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Photograph: Michael Juliano

What are those ugly diamonds bolted onto the side of old buildings?

Michael Juliano
Written by
Michael Juliano

We encounter all sorts of mundane mysteries on a nearly daily basis in Los Angeles. Why is that helicopter hovering over Koreatown? What's really in In-N-Out's secret "spread" recipe? Why is there traffic on the 101 at 2am?

While we can't always answer those (though we're pretty sure the "spread" is just Thousand Island dressing), we can solve this question: Why are there bumpy, ugly square plates stuck to the side of so many old buildings in LA?

The short answer: earthquakes. Los Angeles is full of old (and cheap) brick and concrete buildings, oftentimes ones that were built without any sort of load-bearing reinforcement. To remedy this, most of these old buildings were fitted with bolts that secured the exterior walls to other building structures like ceilings. The majority of those bolts are hidden inside of the walls, except for one part that's visible from the exterior: those ugly wooden and metal diamonds, which are actually called anchor plates or wall washers.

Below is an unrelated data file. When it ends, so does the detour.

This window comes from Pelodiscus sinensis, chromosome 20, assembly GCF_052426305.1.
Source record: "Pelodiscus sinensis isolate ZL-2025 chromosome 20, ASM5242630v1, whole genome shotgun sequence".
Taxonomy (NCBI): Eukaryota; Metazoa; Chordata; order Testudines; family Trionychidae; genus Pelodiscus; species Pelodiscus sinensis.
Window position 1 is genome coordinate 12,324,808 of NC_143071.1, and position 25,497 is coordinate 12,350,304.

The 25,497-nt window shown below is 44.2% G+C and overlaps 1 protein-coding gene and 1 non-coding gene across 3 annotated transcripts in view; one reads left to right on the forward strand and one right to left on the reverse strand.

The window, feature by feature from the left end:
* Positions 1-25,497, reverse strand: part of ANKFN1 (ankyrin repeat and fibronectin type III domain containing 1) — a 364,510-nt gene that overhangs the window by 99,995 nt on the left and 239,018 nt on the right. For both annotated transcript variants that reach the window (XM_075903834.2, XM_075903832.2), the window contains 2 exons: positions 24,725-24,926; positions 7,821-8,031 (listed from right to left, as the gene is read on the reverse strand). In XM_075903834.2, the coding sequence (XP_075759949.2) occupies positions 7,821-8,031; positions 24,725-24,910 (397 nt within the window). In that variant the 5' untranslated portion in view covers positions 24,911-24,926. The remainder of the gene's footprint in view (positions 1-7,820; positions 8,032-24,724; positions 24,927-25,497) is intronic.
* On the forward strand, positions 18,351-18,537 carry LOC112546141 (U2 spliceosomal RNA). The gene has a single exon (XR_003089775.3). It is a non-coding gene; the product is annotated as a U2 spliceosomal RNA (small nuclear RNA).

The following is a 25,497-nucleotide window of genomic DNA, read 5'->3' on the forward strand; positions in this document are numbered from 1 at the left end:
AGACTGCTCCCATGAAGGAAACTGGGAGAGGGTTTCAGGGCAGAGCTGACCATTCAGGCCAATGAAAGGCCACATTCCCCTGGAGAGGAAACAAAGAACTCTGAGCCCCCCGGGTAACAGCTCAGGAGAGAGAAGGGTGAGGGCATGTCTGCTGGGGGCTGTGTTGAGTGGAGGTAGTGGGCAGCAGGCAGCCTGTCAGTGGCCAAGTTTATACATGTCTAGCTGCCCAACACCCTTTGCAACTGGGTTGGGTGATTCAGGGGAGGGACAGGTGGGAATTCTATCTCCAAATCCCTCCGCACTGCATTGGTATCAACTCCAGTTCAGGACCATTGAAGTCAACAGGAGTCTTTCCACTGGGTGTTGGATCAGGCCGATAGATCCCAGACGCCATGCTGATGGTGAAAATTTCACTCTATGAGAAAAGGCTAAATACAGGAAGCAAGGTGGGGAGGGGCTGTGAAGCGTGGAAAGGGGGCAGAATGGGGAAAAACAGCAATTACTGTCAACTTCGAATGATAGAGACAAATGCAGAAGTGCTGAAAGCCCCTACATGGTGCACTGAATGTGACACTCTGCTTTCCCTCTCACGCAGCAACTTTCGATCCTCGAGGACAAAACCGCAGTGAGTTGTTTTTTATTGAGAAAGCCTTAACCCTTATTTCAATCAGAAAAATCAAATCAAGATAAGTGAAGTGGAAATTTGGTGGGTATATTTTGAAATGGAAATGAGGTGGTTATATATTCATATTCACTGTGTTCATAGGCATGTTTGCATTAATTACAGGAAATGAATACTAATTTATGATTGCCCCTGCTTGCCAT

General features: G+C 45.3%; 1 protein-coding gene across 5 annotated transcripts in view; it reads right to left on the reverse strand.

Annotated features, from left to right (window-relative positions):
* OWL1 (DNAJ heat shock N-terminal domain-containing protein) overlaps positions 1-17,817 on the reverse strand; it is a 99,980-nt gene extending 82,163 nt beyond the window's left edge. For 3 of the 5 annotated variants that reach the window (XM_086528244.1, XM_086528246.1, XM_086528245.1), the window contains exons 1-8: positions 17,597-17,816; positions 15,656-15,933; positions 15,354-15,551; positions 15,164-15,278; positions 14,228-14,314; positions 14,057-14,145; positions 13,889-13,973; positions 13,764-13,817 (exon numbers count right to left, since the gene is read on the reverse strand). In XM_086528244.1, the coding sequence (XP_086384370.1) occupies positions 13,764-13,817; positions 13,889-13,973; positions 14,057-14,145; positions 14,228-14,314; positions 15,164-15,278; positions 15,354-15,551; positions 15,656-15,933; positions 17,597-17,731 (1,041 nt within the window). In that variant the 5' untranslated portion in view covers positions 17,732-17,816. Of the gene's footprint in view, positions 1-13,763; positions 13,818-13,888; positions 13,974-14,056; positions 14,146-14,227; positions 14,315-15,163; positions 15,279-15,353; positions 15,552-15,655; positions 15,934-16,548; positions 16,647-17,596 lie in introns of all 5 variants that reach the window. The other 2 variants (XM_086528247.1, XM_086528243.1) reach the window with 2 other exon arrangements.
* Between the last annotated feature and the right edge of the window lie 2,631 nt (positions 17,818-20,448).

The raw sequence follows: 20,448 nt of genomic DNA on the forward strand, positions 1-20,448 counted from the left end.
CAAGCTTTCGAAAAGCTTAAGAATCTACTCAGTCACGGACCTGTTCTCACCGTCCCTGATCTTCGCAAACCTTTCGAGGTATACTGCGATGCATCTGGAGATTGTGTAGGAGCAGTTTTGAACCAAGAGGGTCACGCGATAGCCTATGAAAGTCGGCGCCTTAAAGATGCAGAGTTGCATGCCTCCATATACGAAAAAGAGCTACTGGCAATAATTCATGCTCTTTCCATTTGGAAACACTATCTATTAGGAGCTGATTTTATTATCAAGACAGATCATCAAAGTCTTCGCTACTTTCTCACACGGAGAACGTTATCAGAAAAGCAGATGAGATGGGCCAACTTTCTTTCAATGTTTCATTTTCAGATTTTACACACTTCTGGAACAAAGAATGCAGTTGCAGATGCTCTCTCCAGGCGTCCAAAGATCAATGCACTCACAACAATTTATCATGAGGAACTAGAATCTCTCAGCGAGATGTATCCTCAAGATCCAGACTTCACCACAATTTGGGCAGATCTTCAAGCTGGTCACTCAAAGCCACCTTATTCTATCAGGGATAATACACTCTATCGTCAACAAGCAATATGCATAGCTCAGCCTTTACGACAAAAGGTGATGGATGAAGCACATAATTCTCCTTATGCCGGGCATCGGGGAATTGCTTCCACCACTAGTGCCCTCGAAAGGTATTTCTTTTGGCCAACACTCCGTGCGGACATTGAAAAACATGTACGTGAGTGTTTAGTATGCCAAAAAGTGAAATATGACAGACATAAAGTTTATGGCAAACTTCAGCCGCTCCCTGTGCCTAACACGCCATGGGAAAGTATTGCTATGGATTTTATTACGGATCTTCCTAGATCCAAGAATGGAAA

Anchor bolts were added to local building codes in the late 1930s, according to the LA Times, and were considered adequate seismic safety for another 50 years—until we realized that wasn't enough and moved on to more modern engineering standards. Hence, you won't find anchor plates on any contemporary buildings.

That explains why they're there, but why are they often so unsightly? Chalk that up to a lack of money or taste—for every beautiful building there are a dozen ugly ones. Some building owners chose to stucco over them, effectively hiding the bolts, but plenty of others seem unconcerned with having dull diamonds mar the facade. On the other hand, here's what you can turn those into with a little bit of money and good design:

Photograph: Carl Manzi/Wikimedia

Photograph: Frank Vincentz/Wikimedia

Photograph: Etan J. Tal/Wikimedia

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